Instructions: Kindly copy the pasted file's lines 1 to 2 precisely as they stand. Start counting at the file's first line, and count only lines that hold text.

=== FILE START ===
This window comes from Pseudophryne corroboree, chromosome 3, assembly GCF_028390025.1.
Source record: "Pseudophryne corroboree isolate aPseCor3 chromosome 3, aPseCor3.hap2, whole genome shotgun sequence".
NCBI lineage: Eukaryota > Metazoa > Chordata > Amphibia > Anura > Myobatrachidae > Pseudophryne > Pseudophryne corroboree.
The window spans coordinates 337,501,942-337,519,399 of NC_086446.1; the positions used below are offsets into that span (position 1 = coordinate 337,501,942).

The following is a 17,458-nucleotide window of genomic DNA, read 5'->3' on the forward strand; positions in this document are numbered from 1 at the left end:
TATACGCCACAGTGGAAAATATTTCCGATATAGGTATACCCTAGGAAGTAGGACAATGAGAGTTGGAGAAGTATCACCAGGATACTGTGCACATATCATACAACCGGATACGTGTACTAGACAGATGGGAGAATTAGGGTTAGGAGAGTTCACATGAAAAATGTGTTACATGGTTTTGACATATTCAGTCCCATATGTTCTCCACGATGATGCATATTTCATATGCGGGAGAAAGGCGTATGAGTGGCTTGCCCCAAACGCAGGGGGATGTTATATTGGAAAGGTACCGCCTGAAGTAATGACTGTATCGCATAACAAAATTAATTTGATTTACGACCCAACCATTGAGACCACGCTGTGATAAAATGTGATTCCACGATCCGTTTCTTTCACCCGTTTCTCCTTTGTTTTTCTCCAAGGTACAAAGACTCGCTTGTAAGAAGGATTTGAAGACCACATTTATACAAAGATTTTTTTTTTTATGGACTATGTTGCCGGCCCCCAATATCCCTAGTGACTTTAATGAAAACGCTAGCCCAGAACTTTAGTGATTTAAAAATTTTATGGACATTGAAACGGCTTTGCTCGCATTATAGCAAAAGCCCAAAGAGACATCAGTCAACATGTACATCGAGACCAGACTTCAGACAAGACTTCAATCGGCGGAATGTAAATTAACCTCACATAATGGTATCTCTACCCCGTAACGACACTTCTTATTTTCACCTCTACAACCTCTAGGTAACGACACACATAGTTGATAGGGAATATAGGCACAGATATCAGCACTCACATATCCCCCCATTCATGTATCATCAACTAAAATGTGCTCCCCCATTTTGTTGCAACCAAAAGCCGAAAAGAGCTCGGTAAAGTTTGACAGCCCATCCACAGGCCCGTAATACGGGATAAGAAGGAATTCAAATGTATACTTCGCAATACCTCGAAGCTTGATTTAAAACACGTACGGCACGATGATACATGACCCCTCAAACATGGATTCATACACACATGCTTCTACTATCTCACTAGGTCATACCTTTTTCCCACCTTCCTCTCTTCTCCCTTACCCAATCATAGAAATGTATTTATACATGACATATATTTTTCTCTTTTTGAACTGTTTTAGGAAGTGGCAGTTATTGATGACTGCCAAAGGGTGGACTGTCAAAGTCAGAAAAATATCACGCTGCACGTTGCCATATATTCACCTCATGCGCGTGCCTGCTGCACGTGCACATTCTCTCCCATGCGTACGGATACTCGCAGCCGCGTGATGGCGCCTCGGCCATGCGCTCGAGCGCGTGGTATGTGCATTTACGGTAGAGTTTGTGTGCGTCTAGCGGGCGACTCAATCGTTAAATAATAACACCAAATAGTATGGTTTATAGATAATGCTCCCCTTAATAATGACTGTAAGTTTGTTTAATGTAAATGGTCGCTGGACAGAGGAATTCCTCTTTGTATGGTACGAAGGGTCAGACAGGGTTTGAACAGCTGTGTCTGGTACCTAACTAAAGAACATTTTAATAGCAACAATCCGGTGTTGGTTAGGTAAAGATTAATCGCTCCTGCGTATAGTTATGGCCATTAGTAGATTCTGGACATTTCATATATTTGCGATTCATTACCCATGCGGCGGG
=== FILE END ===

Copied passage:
This window comes from Pseudophryne corroboree, chromosome 3, assembly GCF_028390025.1.
Source record: "Pseudophryne corroboree isolate aPseCor3 chromosome 3, aPseCor3.hap2, whole genome shotgun sequence".